Supermarket shoppers may be encouraged to buy sugar-filled, calorie-rich drinks by discounts and promotions, according to New Zealand research.
A study, published in Nutrition & Dietetics by Wiley-Blackwell, found healthy drinks were less likely to be discounted in supermarkets. And the amount of the discount was greater on products higher in fat, sugar and energy.
The researchers looked at about 1,500 discounts over a month in four supermarkets across Wellington. They found only 15 per cent of all the non-alcoholic drinks discounted were classed as ‘healthy'.
‘Our study shows healthy drinks are discounted less often than unhealthy drinks. But there are more unhealthy drinks available in supermarkets and this may explain some of the difference,' said author Louise Signal from the University of Otago.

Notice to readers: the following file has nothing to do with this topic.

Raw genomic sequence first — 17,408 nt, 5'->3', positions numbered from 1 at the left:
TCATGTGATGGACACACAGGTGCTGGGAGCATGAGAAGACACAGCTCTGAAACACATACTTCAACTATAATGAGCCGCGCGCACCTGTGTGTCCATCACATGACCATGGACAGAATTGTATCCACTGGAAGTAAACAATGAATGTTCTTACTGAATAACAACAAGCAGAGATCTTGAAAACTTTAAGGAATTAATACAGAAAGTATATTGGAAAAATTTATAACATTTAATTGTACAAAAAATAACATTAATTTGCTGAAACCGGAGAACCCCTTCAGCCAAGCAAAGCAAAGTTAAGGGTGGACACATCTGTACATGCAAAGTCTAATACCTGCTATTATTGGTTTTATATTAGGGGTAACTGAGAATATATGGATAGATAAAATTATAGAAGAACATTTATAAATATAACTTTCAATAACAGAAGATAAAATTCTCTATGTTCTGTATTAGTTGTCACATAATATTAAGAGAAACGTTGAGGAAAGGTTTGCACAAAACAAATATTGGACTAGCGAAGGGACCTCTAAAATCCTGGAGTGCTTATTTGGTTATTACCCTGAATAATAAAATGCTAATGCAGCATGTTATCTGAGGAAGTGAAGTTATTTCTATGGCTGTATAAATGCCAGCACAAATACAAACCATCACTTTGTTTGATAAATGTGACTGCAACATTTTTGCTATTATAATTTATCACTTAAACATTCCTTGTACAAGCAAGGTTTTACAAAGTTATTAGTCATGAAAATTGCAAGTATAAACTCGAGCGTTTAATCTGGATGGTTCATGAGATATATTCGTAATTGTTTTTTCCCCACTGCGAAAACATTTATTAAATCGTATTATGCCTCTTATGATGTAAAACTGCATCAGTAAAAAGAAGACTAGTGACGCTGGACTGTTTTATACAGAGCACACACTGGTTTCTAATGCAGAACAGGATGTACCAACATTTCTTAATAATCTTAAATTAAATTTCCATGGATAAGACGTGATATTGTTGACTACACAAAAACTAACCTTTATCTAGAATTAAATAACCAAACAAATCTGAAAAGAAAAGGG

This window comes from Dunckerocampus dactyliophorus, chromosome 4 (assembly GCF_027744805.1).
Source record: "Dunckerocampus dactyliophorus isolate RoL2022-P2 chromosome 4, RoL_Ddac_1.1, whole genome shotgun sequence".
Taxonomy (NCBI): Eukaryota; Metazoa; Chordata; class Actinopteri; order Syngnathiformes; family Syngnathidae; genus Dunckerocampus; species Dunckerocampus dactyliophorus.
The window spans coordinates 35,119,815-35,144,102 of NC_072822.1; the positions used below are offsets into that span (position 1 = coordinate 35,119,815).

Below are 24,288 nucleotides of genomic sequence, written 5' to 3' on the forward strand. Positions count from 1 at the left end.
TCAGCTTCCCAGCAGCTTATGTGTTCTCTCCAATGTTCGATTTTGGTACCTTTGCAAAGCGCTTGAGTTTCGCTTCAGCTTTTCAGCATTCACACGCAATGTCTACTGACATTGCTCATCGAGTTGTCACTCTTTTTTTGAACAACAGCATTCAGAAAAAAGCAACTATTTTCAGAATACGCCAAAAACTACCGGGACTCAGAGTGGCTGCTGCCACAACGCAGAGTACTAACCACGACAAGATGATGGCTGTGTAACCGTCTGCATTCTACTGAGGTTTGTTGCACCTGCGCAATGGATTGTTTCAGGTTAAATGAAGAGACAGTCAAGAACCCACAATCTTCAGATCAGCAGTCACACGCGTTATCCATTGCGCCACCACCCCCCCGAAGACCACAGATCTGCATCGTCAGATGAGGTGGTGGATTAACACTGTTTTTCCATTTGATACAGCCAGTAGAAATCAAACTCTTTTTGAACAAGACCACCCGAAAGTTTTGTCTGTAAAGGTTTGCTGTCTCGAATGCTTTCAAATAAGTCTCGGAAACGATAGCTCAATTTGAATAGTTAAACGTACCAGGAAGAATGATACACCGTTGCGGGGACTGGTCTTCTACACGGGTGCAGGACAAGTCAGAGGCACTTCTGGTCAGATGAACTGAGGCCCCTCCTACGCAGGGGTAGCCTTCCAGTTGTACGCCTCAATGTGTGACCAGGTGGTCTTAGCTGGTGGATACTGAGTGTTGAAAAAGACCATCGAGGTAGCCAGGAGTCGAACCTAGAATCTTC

‘Given the influence discounts can have on what shoppers purchase, supermarkets could promote healthy options by discounting the products that are nutritious and contain less saturated fat and added sugar' said Claire Hewat, Chief Executive Office of the Dietitians Association of Australia (DAA).
She said this would encourage shoppers to purchase healthier choices at the supermarket and would be an important step in addressing overweight and obesity.
As part of its comprehensive obesity strategy, DAA is calling for healthy food to be more readily available and affordable for all Australians, tighter government regulation of food marketing, and clearer nutrition information on food labels.
Beverages classed as ‘healthy' in the study were water, plain reduced-fat milk and plain reduced-fat soy beverages. And those in the ‘unhealthy' group included sweetened carbonated beverages, sports beverages and flavored waters and cordial.
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